Skydiving: A High-Stakes History

Skydiving: A High-Stakes History

On October 22, 1797 André Jaques Garnerin parachuted 3,000ft out of a hot air balloon for the first time. On June 2, 2019, I jumped out of a plane for the first time.

Skydiving’s history dates much further back than the first successful parachuting venture. The concept of humans soaring through the air began in the 12th century, when the Chinese practiced base jumping from cliffs using primitive parachutes.

Free-falling technology was later improved upon when Leonardo da Vinci designed the first parachute in 1490. In the centuries that followed, multiple parachutes where built and tested by jumping off buildings.

The first official jump from an airborne vehicle occurred when Jaques Garnerin gracefully descended over the city of Paris, but it was a few hundred years before skydiving evolved into the sport it is today. Of course, that is because planes were not invented until the early 20th century.


Planes used primarily for skydiving have no seats, just benches and a door that opens like a garage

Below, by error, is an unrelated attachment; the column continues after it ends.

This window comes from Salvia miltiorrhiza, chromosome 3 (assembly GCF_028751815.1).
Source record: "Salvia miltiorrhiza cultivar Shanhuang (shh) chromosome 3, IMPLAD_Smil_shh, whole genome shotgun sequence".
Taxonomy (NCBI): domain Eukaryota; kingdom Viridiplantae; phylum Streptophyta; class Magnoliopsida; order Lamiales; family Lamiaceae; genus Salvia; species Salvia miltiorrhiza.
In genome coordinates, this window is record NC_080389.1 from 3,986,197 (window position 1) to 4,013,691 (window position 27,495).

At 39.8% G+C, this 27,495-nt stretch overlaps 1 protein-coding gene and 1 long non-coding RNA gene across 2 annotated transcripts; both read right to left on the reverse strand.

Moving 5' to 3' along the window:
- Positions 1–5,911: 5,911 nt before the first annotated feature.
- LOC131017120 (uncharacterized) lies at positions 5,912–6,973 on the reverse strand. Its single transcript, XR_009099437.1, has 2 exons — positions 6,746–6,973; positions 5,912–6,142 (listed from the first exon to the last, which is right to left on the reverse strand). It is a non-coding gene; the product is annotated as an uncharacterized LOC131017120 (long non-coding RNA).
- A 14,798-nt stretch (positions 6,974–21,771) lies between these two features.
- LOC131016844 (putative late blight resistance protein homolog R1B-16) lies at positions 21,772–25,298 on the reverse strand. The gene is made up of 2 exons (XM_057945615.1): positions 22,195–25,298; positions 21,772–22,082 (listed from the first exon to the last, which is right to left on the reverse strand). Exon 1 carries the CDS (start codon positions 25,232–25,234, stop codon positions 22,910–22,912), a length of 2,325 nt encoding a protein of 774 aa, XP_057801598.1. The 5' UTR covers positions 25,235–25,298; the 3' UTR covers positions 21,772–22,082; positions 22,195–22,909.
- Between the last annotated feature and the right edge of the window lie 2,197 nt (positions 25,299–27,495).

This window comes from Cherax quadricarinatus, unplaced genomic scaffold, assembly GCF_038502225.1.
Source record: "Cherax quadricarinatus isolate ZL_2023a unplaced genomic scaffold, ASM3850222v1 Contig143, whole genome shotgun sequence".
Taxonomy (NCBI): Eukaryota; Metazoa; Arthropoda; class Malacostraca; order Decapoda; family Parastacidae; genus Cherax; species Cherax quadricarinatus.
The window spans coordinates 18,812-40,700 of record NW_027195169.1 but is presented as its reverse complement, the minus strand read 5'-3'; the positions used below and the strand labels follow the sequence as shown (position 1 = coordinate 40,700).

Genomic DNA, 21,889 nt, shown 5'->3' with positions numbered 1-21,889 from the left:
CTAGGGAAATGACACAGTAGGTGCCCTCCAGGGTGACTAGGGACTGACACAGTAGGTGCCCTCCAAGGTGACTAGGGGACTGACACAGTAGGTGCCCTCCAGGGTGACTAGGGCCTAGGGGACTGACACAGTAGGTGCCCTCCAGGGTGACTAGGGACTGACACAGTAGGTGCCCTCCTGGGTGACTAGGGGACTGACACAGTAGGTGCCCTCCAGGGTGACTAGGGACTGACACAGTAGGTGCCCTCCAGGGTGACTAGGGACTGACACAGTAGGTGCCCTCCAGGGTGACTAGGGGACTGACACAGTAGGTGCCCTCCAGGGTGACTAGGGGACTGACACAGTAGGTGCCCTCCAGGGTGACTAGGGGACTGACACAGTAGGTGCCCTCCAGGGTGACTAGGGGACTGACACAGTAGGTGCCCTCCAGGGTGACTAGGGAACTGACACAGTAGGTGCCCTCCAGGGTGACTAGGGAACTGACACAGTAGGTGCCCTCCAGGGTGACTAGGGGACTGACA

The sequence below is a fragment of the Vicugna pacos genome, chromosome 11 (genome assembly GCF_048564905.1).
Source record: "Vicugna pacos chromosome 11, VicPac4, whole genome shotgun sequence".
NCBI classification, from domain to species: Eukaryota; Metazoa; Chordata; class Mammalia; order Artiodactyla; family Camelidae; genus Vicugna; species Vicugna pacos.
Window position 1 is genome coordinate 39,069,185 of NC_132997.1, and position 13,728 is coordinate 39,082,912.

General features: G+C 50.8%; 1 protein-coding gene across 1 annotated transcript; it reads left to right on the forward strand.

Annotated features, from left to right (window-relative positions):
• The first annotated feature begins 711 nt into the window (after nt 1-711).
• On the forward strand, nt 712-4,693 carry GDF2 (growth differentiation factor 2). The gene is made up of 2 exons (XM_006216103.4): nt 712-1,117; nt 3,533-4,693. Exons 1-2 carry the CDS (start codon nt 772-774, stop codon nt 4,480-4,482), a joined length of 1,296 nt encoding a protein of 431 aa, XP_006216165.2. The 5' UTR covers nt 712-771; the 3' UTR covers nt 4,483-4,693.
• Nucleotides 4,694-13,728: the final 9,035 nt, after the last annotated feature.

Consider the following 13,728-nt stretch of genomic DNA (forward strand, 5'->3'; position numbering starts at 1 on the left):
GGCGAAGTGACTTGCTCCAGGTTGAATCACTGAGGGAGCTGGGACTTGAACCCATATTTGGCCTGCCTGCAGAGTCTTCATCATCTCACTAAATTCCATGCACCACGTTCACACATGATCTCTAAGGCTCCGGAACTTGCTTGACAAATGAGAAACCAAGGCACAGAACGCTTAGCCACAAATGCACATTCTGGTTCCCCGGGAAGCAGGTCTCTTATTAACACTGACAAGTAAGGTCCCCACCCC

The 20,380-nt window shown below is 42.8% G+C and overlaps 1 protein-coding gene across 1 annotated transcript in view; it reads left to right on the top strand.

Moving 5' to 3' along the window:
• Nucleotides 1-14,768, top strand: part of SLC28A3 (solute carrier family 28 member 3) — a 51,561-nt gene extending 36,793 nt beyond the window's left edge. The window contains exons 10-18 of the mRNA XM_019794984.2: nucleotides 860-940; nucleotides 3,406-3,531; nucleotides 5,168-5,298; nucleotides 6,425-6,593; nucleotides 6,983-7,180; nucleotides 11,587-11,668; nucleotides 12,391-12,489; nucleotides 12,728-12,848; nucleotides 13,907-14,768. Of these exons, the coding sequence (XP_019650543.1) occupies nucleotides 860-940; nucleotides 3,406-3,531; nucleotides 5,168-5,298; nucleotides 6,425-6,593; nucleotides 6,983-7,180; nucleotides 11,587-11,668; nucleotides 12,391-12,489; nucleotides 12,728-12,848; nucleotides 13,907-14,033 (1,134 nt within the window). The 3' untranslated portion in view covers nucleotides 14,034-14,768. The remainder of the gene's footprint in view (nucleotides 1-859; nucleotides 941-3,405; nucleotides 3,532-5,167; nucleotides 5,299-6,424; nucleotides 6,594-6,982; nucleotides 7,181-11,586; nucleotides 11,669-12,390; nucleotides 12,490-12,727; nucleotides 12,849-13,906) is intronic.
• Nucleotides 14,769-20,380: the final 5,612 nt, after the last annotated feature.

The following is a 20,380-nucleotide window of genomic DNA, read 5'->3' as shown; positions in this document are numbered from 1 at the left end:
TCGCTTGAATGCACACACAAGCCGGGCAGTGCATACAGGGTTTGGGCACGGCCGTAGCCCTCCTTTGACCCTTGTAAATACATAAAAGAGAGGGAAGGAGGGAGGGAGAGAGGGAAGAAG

Once airplanes were in use though, it didn’t take long for people to jump out of them!  After several parachute improvements, Grant Morton and Captain Albert Berry were evidently the first to jump when they each parachuted out of an airplane in 1911 and 1912, respectively.  A few years later, Georgia Broadwick completed the first freefall.

The military quickly adopted the idea of using parachutes and incorporated skydiving into their missions. Jumping out of planes also became more popular and competitive.  Learn more details about the evolution here

Today, skydiving is quite the sport; groups create sky formationspeople soar through mountain ranges with wingsuits, extremely high altitudes have been reached, and untrained citizens all around the world can experience the invigorating experience of skydiving with a tandem freefall!